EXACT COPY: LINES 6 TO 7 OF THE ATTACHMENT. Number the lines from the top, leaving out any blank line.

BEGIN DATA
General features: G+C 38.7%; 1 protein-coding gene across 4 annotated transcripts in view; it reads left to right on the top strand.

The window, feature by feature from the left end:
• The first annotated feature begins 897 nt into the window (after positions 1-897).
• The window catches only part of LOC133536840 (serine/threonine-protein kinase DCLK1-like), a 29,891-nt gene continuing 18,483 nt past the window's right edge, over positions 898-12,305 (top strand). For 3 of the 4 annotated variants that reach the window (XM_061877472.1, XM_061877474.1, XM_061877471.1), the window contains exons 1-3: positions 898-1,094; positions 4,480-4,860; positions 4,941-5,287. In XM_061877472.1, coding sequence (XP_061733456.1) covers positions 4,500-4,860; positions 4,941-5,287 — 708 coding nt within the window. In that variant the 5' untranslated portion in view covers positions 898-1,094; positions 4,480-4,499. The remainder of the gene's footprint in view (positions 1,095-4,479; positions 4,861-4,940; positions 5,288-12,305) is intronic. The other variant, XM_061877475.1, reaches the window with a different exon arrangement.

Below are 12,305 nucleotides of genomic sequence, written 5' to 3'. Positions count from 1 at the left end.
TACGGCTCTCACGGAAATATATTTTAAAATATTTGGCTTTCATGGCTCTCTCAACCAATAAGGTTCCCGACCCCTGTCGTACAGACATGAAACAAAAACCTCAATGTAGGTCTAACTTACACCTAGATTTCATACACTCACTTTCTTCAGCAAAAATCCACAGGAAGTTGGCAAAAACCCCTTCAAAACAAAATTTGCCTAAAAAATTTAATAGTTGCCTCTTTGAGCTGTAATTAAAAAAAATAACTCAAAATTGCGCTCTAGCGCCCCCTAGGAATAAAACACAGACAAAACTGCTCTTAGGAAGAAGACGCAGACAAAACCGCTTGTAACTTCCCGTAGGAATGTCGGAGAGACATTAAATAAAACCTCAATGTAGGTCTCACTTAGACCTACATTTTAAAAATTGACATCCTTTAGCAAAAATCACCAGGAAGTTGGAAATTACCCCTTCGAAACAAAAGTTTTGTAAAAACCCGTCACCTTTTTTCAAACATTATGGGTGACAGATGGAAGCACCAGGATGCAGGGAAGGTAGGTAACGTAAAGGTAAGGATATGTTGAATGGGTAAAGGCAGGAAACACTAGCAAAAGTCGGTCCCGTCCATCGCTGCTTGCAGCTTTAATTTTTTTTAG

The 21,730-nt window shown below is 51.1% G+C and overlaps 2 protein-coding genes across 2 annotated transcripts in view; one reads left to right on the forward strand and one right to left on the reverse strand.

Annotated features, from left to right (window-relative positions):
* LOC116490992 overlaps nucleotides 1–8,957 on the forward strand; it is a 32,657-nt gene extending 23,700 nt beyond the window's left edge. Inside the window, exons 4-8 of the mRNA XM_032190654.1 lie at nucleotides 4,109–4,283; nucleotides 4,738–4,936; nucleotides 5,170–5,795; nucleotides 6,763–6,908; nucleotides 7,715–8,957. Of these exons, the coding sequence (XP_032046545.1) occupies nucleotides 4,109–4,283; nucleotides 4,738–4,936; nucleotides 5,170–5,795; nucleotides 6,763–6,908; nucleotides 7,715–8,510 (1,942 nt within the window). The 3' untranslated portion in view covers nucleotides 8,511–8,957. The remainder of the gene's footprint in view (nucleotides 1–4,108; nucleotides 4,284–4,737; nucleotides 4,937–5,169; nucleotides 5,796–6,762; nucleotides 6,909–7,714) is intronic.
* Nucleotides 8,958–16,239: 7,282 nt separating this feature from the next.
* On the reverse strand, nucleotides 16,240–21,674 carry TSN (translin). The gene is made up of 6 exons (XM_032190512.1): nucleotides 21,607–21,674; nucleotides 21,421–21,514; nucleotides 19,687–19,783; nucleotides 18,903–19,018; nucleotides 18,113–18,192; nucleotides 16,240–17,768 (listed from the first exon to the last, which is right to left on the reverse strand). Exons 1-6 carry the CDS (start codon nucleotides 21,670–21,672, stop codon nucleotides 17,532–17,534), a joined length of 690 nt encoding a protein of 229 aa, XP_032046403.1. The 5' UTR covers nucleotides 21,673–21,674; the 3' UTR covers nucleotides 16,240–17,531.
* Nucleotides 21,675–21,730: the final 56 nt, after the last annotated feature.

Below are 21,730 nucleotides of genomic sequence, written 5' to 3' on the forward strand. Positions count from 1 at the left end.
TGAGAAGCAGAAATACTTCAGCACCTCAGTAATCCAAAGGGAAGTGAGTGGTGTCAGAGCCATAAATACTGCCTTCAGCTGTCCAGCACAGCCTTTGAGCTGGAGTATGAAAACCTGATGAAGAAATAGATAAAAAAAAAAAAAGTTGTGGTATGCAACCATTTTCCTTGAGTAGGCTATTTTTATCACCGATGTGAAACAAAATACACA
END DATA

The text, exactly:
TACGGCTCTCACGGAAATATATTTTAAAATATTTGGCTTTCATGGCTCTCTCAACCAATAAGGTTCCCGACCCCTGTCGTACAGACATGAAACAAAAACCTCAATGTAGGTCTAACTTACACCTAGATTTCATACACTCACTTTCTTCAGCAAAAATCCACAGGAAGTTGGCAAAAACCCCTTCAAAACAAAATTTGCCTAAAAAATTTAATAGTTGCCTCTTTGAGCTGTAATTAAAAAAAATAACTCAAAATTGCGCTCTAGCGCCCCCTAGGAATAAAACACAGACAAAACTGCTCTTAGGAAGAAGACGCAGACAAAACCGCTTGTAACTTCCCGTAGGAATGTCGGAGAGACATTAAATAAAACCTCAATGTAGGTCTCACTTAGACCTACATTTTAAAAATTGACATCCTTTAGCAAAAATCACCAGGAAGTTGGAAATTACCCCTTCGAAACAAAAGTTTTGTAAAAACCCGTCACCTTTTTTCAAACATTATGGGTGACAGATGGAAGCACCAGGATGCAGGGAAGGTAGGTAACGTAAAGGTAAGGATATGTTGAATGGGTAAAGGCAGGAAACACTAGCAAAAGTCGGTCCCGTCCATCGCTGCTTGCAGCTTTAATTTTTTTTAG

The 21,730-nt window shown below is 51.1% G+C and overlaps 2 protein-coding genes across 2 annotated transcripts in view; one reads left to right on the forward strand and one right to left on the reverse strand.